Tango in Tacoma
What Is a Milonga? What Is a Practica?
A milonga is an Argentine Tango social dance. People come as individuals or with a partner. The dance music will consist of tango, vals and milonga. Each is a different dance form within the family of Argentine tango.
The music is typically played in tandas (sets) with three or four songs per tanda. By custom, the music within a given tanda will be of the same genre. Between tandas, there are short interludes of non-tango music known as cortinas. The cortina is a customary time to change partners.
A practica is an informal event where one can practice how to dance at a milonga. The floorcraft and music protocols for practicas are relaxed. Specifically, it is okay to impede the flow along the line of dance within reason to work on a particular movement. It is also okay to stop and discuss what is and isn't working—to the limits your partner accepts. In addition, the music probably won't be played in tandas with cortinas.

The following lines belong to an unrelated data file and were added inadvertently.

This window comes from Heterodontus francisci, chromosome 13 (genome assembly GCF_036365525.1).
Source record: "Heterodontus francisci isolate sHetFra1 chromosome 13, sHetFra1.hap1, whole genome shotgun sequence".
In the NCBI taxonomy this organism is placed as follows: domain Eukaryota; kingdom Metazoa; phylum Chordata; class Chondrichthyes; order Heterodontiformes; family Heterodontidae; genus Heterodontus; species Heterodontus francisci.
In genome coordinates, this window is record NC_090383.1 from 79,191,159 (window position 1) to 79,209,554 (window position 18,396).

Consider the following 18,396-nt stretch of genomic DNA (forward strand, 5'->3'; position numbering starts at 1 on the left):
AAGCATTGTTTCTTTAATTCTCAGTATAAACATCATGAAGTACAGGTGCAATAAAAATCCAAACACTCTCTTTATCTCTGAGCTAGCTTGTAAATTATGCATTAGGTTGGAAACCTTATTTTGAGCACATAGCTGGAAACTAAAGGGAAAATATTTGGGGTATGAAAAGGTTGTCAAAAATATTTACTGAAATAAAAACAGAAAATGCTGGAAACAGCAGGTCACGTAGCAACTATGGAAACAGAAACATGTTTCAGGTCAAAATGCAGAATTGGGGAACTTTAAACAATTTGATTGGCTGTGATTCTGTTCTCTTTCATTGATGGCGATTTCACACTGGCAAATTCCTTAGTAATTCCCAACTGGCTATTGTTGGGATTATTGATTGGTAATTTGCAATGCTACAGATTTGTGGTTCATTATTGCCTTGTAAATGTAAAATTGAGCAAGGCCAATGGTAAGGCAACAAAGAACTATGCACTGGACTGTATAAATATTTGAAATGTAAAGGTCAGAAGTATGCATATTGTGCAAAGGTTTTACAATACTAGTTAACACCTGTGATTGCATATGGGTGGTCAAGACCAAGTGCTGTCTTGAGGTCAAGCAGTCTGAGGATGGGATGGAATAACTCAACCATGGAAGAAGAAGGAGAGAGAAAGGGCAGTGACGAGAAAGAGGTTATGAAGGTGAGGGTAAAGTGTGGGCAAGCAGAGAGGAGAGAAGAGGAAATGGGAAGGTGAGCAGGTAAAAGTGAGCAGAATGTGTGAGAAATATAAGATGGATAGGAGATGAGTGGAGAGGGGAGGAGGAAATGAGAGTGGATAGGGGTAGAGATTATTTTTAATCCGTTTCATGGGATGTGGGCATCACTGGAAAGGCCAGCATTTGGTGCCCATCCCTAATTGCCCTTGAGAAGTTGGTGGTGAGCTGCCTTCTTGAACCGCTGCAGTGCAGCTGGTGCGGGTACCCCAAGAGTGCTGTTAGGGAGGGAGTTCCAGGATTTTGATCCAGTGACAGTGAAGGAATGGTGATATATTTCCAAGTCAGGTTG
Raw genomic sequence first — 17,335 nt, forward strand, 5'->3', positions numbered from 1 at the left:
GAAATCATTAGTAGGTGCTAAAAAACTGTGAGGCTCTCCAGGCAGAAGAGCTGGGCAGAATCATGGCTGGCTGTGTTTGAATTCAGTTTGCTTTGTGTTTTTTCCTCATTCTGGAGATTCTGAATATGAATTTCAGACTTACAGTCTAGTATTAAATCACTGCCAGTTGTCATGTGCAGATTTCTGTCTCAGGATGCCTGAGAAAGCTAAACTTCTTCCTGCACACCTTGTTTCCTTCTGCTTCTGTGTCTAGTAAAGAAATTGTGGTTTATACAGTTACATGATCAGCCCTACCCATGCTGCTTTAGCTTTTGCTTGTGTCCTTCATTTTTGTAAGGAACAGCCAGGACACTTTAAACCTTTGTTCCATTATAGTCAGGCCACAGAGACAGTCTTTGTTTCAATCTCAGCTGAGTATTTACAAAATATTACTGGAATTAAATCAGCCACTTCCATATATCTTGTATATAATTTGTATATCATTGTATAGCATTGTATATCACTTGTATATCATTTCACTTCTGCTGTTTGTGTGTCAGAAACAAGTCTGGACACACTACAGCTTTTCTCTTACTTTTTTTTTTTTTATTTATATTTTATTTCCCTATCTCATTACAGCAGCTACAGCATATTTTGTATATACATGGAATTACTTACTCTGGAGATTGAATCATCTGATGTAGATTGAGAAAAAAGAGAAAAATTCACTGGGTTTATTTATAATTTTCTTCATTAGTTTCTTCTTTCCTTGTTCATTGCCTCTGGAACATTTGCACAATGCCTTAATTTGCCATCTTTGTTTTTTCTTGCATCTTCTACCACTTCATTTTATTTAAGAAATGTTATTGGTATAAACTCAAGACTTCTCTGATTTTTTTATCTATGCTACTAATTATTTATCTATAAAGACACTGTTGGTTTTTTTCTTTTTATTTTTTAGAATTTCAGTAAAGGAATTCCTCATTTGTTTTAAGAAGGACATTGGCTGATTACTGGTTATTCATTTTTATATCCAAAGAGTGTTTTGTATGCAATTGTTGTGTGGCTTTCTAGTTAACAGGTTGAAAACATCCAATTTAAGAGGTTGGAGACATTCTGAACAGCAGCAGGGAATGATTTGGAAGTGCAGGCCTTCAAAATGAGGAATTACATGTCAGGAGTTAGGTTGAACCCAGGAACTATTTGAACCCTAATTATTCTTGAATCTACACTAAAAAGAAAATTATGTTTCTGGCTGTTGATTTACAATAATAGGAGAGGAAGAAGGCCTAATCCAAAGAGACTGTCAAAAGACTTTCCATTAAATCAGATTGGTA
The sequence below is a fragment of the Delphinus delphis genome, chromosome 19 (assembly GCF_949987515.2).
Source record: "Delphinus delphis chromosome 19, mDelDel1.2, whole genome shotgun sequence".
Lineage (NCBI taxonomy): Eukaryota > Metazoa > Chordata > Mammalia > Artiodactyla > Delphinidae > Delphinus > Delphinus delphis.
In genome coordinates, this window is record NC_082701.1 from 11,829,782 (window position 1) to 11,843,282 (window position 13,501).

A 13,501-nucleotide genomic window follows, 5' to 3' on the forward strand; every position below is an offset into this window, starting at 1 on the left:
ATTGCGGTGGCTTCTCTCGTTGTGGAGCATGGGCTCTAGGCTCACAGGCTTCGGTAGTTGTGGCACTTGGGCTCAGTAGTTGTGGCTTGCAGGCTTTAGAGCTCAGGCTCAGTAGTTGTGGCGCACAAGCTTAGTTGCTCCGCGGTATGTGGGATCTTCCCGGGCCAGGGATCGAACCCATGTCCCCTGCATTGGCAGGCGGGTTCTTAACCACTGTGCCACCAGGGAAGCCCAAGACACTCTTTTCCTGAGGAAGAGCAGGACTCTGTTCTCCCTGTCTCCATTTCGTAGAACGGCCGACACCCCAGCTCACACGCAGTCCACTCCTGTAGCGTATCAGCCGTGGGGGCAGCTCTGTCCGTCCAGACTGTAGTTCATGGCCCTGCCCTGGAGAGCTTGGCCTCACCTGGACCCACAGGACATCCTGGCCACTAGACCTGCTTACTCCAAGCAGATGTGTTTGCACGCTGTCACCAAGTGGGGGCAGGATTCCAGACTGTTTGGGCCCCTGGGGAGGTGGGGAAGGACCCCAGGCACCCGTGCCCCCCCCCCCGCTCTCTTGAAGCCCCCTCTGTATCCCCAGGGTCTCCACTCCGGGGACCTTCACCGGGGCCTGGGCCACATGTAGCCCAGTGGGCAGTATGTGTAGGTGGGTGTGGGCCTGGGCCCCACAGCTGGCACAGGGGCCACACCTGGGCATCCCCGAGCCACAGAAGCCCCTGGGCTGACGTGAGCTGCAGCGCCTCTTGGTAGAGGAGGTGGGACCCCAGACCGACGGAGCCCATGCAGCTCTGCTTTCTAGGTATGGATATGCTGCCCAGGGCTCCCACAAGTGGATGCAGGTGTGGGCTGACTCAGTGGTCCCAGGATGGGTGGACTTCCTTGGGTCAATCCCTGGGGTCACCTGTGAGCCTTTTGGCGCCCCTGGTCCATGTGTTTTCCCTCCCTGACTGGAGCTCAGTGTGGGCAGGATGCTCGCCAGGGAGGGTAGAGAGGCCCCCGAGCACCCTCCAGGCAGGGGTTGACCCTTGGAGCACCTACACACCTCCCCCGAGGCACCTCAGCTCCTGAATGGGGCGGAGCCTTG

How Is the Music Played at a Milonga?
Tandas: At many milongas, the deejay plays music in sets (called tandas) of 3 or 4 songs by the same orchestra from the same period. Generally, the tandas are played in a repeating cycle of two tandas with four tangos each, one tanda with three to four valses, two tandas with four tangos each, and one tanda with three to four milongas. The cycles may be shortened to or early in the evening by dropping one or two tandas of tango. Alternative or neotango music may be substituted for a tanda with the same rhythmic feel. Some deejays include non-tango dance music, such as salsa or swing, in their rotation. You can turn the predictability of the cycle to your advantage by planning ahead for dance partners.